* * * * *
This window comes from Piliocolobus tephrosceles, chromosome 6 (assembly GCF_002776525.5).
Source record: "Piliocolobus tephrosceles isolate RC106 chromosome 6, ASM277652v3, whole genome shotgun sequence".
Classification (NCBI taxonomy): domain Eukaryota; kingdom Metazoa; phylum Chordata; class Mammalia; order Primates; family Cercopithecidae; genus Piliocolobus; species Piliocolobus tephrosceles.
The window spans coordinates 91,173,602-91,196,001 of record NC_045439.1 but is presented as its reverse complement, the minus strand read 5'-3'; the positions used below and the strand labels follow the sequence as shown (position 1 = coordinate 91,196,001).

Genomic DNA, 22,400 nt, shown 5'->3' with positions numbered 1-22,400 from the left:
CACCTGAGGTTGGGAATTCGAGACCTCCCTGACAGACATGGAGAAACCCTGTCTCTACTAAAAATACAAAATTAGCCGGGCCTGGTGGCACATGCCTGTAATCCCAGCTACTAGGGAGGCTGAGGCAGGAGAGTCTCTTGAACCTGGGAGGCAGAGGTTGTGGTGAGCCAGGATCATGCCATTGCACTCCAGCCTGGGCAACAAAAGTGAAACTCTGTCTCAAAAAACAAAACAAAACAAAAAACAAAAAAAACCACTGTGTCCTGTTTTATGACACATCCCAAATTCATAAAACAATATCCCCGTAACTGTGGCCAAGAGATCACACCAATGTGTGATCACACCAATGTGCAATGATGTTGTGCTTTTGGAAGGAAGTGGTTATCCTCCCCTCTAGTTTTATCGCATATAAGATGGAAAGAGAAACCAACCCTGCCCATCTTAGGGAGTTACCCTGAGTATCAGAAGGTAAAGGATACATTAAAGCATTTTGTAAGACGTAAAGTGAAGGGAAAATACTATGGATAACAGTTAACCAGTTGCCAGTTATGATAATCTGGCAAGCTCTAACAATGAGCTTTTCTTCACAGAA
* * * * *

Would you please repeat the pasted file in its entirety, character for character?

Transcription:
This window comes from Piliocolobus tephrosceles, chromosome 6 (assembly GCF_002776525.5).
Source record: "Piliocolobus tephrosceles isolate RC106 chromosome 6, ASM277652v3, whole genome shotgun sequence".
Classification (NCBI taxonomy): domain Eukaryota; kingdom Metazoa; phylum Chordata; class Mammalia; order Primates; family Cercopithecidae; genus Piliocolobus; species Piliocolobus tephrosceles.
The window spans coordinates 91,173,602-91,196,001 of record NC_045439.1 but is presented as its reverse complement, the minus strand read 5'-3'; the positions used below and the strand labels follow the sequence as shown (position 1 = coordinate 91,196,001).

Genomic DNA, 22,400 nt, shown 5'->3' with positions numbered 1-22,400 from the left:
CACCTGAGGTTGGGAATTCGAGACCTCCCTGACAGACATGGAGAAACCCTGTCTCTACTAAAAATACAAAATTAGCCGGGCCTGGTGGCACATGCCTGTAATCCCAGCTACTAGGGAGGCTGAGGCAGGAGAGTCTCTTGAACCTGGGAGGCAGAGGTTGTGGTGAGCCAGGATCATGCCATTGCACTCCAGCCTGGGCAACAAAAGTGAAACTCTGTCTCAAAAAACAAAACAAAACAAAAAACAAAAAAAACCACTGTGTCCTGTTTTATGACACATCCCAAATTCATAAAACAATATCCCCGTAACTGTGGCCAAGAGATCACACCAATGTGTGATCACACCAATGTGCAATGATGTTGTGCTTTTGGAAGGAAGTGGTTATCCTCCCCTCTAGTTTTATCGCATATAAGATGGAAAGAGAAACCAACCCTGCCCATCTTAGGGAGTTACCCTGAGTATCAGAAGGTAAAGGATACATTAAAGCATTTTGTAAGACGTAAAGTGAAGGGAAAATACTATGGATAACAGTTAACCAGTTGCCAGTTATGATAATCTGGCAAGCTCTAACAATGAGCTTTTCTTCACAGAA